Sunday, April 27, 2014

Week Before Washington, Part One: Morgantown, Wesleyan, and Senator Rockefeller

I will be on the road to D.C. in less than three hours - and I'm not out of bed yet. Well, I was up, but gravity, more likely fatigue, pulled me back down for a few more hours. Fortunately, I only live about 90 minutes from the D.C. metro area, so as long as I'm there by 3:45 for the opening events, my body can remain in standby mode for a little bit longer.

I did not know if I could pull last week off. I was scheduled to go to West Virginia University (WVU) in Morgantown on Monday and Marshall University (5 1/2 hours away) Wednesday and Thursday. Knowing that I had a big week planned for the end of April, I knew this was going to be hours of driving and a lot of "on time" speaking, walking, navigating...there's so much that goes into appearances and presenting. I love it, more than I ever thought I would, but it's not like I just show up and say a few words. The amount of planning rivals what you do to prepare for students each day in the classroom - if not, do I dare say, more. No two events are the same. You are also the "main event," well with some exceptions like the one I'm going to tell you about, but for the most part, people are gathered together, going out of their way, because you've there. It's a lot of pressure to look and sound good, if not awesome. Factor in that coming from Martinsburg, I have at least three hours of driving to what I hope the GPS is the right location...and the GPS has NO CLUE where to find a parking spot. Ever.

On Monday, I made an extra stop before I went to WVU to Children's Hospital at Ruby Memorial. There are many children who would love to be in school with their classmates but can't for health reasons. I felt compelled to stop by and share Berkeley with the patients in the pediatric wing. Although I did not get to visit with as many kids as I would have hoped, I will remember each of the children I visited with forever. I'm glad I stopped by.
Berkeley waiting patiently in the activity center at Children's

That afternoon I spoke to the student teachers in Sara Aronin's class at WVU on classroom management. That has become my most requested workshop, even before anyone knew it had a kickin' 80s theme (I am an 80s child, after all). I enjoyed meeting with her students, and it's been exciting to have had the chance to influence so many future teachers this year.
Allen Hall

With Sara Aronin's student teachers!

Some of my classroom management goodies from my workshop

Right before I presented at WVU, I received a phone call from Senator Rockefeller's Martinsburg office. Where would I be tomorrow afternoon? Driving to Huntington. Would I be able to stop at West Virginia Wesleyan College to hear Senator Rockefeller interviewed by Ted Koppel and possibly meet him afterwards?


It meant driving in (another) wild and crazy rain storm and leaving home for my trip to Huntington at 9:30 am (when I had gotten home from Morgantown about 12 hours earlier), but how many times does this happen? This year is about being flexible and going with the flow (and going without sleep). Senator Jay Rockefeller is the former president of Wesleyan and also the former governor of West Virginia, in addition to his 50 years of service in the Senate. He is retiring this year from Congress. Some things, you just don't pass up, regardless of weather or lack of sleep.

Senator Rockefeller's "Welcome Home to Wesleyan" event was held in the Virginia Law Performing Arts Center, where I spoke to Wesleyan students back in February (Senator Rockefeller  understandably drew a much larger crowd). Ted Koppel interviewed him about his life in politics and views on public policy. I was very moved by what he had to say about the his reasons for going into public service and him message to the next generation about serving their state and county. Here are some of my favorite remarks made during the interview by Senator Rockefeller:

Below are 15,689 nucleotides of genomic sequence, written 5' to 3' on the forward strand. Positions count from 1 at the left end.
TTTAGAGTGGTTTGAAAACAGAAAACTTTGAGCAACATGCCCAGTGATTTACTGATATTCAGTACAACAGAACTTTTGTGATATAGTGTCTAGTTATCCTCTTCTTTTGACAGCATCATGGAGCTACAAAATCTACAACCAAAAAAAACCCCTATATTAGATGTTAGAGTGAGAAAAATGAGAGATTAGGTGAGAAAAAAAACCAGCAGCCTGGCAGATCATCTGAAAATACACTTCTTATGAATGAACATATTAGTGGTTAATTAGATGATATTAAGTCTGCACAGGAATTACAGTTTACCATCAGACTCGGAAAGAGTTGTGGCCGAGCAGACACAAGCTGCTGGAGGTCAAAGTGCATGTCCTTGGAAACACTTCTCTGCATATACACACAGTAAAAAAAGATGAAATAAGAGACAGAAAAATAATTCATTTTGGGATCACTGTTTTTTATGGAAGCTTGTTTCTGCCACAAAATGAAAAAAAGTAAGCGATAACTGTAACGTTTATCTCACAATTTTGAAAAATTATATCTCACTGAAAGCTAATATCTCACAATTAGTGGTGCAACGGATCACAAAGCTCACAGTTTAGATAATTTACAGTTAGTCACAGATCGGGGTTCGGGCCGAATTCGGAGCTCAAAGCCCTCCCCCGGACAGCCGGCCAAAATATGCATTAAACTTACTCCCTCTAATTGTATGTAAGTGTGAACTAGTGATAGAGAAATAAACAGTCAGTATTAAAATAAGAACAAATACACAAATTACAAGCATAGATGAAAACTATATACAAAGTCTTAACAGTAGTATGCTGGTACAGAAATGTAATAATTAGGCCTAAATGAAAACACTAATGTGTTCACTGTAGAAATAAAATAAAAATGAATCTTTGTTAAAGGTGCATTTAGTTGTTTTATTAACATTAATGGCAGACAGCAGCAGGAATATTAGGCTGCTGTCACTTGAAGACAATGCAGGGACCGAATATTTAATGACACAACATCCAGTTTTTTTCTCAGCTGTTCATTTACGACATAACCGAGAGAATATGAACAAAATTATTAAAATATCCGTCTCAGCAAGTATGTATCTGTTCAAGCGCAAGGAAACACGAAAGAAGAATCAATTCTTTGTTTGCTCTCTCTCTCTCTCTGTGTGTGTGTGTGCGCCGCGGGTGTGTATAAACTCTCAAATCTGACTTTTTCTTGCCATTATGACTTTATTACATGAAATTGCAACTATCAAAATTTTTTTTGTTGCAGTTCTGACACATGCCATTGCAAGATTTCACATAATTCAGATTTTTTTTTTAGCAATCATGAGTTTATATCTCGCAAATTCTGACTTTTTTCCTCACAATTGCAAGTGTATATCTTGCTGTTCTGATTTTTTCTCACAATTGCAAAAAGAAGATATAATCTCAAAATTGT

Senator Rockefeller and Ted Koppel

- On the people in West Virginia living in poverty: "They're pushing a rock with two hands." His analogy was that when one hand is taken off the rock, it rolls backward and you start over once again.
- "Commit yourself to making other people's lives better."
- "Get outside of your comfort zone. Understand what the rest of your country is like."
- On making promises to improve or change situations as a political figure: "If you put your neck on the chopping block and say you're going to get something done, you can have a lot of fun."
- "Public service is anything you do for others." He spoke about other professions that improve and serve the lives of the public.

Afterward, I did get to briefly meet Senator Rockefeller. I'm honored to have met someone who has spent his life working to improve the lives of West Virginians. You can read more about Senator Rockefeller's visit at this link at WOWKTV in Charleston and this link from WV Public Broadcasting.
Being introduced to Senator Rockefeller

I did a quick walk around the Wesleyan campus before I continued on my way to Huntington, as the last time I was in Buckhannon it was buried under five inches of snow (I pretty much drifted down through Main Street into the campus that day...). I stopped at Wesley Chapel, the largest worship space in West Virginia (it seats 1,800 people). It was good to be somewhere peaceful - for a moment - in the midst of all the traveling and changes occurring right now in my life.
The sun came out for a few hours!

Wesley Chapel


12 Apostles

Statue of John Wesley 

Back view of chapel

From there it was on to Huntington to spend two days at Marshall University - which I will have to share with you in another post, because I leave for D.C. in an hour and 45 minutes! Must get up!

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